Kidney cancer is a disease in which cancer cells grow in the kidneys. The kidneys are two bean-shaped organs, located just above the waist, on each side of the spine. Their main function is to filter the blood and produce urine by which the body rids itself of waste products and excess water.
Cancer occurs when cells in the body (in this case kidney cells) divide without control or order. Normally, cells divide in a regulated manner. If cells keep dividing uncontrollably when new cells are not needed, a mass of tissue forms, called a growth or tumor. The term cancer refers to
malignant tumors, which can invade nearby tissue and spread to other parts of the body. A
does not invade or spread.
, which occurs predominantly in children, and renal cell carcinoma in adults. The cells that line the ureter may also give rise to transitional cell cancer, and the connective tissues of the kidney may produce sarcomas, which are rare.
Your doctor will ask about your symptoms and medical history, and perform a physical exam.
Tests may include:
Blood and urine tests—to check kidney function or find substances that indicate kidney cancer may be present
—for this test, you receive a special radioactive material that specifically lights up bones that are undergoing an active process, such as tumor growth. Kidney cancer likes to spread to the bones and this test is often performed to ensure the bones are not involved by the cancer.
and abdomen x-ray—a test that uses radiation to take pictures of structures inside the body
—an x-ray of the kidneys and ureters after injection of contrast dye into the blood
—an x-ray of arteries that are leading to a possible kidney tumor
—a type of x-ray that uses a computer to make pictures of the inside of the kidneys and the surrounding area
—a test that uses magnetic waves to make pictures of the inside of the kidneys and the surrounding area
—a test that uses sound waves to examine the kidneys
—a thin, lighted tube inserted through a small incision in the abdomen to look at the kidney
—examination of the bladder, ureters, and kidneys via a thin tube inserted through the urethra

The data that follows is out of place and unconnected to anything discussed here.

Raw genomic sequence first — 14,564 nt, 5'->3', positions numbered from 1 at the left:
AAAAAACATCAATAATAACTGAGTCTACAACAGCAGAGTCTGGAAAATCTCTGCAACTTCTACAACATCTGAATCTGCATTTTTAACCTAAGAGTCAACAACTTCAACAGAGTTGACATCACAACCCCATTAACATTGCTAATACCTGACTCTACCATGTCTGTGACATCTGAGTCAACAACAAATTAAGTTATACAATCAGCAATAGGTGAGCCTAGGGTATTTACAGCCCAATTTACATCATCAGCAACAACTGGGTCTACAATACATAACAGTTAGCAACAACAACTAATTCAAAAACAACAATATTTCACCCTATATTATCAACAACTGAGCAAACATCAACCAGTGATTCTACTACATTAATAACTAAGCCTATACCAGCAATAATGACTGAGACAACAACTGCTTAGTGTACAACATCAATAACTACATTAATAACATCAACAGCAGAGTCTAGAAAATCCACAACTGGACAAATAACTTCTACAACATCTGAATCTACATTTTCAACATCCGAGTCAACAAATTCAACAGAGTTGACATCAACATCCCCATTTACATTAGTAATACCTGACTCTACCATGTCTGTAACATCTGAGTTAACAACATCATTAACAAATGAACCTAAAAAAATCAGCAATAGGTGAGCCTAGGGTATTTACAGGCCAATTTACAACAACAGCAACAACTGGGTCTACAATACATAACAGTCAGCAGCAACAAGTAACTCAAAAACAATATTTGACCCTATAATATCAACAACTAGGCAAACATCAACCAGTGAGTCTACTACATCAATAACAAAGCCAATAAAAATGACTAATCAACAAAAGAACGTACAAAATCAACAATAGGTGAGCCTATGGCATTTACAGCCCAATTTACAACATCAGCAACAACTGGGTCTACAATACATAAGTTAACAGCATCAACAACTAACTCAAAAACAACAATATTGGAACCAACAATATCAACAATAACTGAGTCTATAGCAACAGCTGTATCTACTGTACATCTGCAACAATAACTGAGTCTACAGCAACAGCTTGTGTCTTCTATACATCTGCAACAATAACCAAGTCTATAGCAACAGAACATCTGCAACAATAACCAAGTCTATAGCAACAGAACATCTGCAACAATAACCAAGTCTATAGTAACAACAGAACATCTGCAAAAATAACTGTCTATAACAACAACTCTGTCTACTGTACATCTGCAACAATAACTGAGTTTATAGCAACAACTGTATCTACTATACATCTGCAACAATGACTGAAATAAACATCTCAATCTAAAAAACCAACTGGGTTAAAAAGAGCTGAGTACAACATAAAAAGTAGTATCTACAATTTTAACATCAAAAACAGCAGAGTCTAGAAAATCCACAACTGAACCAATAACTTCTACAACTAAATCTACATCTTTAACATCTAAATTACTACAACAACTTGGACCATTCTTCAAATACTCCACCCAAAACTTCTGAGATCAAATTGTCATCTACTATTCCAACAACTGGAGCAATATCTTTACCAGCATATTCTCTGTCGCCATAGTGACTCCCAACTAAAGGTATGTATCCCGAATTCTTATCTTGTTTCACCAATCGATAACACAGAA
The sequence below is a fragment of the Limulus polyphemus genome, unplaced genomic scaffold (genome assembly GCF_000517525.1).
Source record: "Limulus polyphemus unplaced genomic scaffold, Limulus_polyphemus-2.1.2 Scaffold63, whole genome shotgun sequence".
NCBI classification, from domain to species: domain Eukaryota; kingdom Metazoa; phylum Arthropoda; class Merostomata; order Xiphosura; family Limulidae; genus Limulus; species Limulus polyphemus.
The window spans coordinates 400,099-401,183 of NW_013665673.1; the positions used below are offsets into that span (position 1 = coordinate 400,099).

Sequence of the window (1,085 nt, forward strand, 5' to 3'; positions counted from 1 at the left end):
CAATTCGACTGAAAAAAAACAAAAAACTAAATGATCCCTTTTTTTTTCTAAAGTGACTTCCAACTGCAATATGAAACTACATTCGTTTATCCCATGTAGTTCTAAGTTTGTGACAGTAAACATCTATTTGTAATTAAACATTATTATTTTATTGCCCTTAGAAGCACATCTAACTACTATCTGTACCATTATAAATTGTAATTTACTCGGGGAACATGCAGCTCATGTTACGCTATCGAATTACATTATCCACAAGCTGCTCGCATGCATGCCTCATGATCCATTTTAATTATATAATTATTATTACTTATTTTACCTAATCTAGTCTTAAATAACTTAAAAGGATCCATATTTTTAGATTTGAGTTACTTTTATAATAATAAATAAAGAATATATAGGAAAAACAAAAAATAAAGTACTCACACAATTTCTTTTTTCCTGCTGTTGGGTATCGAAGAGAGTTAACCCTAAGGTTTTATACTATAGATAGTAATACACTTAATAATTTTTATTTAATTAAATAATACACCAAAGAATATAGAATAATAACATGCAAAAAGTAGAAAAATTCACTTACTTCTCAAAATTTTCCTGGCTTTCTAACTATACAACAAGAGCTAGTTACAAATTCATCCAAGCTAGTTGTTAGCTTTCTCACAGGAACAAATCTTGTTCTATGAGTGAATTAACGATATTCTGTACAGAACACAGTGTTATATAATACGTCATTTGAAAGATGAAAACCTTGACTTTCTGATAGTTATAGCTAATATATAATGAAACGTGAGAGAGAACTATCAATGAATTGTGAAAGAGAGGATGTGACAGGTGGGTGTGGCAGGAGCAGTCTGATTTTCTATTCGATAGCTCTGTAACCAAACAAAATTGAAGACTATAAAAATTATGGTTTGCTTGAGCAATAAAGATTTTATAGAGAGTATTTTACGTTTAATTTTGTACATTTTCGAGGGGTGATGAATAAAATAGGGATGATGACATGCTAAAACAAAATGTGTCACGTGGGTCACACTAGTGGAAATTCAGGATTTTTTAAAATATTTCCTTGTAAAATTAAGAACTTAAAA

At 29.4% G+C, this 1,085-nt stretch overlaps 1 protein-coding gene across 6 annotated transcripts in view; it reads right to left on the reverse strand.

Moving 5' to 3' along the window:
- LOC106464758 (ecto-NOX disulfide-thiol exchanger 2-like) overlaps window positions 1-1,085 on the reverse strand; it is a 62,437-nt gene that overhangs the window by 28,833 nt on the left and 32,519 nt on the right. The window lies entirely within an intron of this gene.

—removal of a sample of kidney tissue to test for cancer cells
Once kidney cancer is found, staging tests are performed to find out if the cancer has spread and, if so, to what extent. Treatment depends on the stage.
Surgery is the most important component of any curative approach to kidney cancer. There is some information suggesting immunotherapies (interleukin or interferon) may be of some benefit. Radiation can be used to treat kidney cancer that has spread to the lung, bones, or brain, but it is not considered curative.
This involves the removal of a cancerous tumor, nearby tissue, and possibly nearby lymph nodes. Surgeries to treat kidney cancer include:
—removal of the entire kidney, adrenal gland, and nearby fatty tissue and lymph nodes
Partial nephrectomy—removal of the cancerous part of the kidney only, used to treat smaller tumors that have not spread locally.
Removal of metastases—removal of cancerous tissue that has spread to other parts of the body, particularly when causing symptoms
This is the use of
to kill cancer cells and shrink tumors. Radiation may be:
External radiation therapy—radiation directed at the tumor from a source outside the body
This is the use of drugs to kill cancer cells.
may be given in many forms including pill, injection, and via a catheter. The drugs enter the bloodstream and travel through the body killing mostly cancer cells but also some healthy cells.
This procedure is the use of drugs like interleukin-2 and interferon to help the immune system to better fight and destroy cancer cells.
If you are diagnosed with kidney cancer, follow your doctor's
Measures to prevent kidney cancer are limited:
Avoid using tobacco products.
Avoid occupational exposures.
See your doctor at the first sign of possible symptoms, since early detection is the key to cure.
Please be aware that this information is provided to supplement the care
provided by your physician. It is neither intended nor implied to be a
substitute for professional medical advice. CALL YOUR HEALTHCARE PROVIDER
IMMEDIATELY IF YOU THINK YOU MAY HAVE A MEDICAL EMERGENCY. Always seek the
advice of your physician or other qualified health provider prior to
starting any new treatment or with any questions you may have regarding a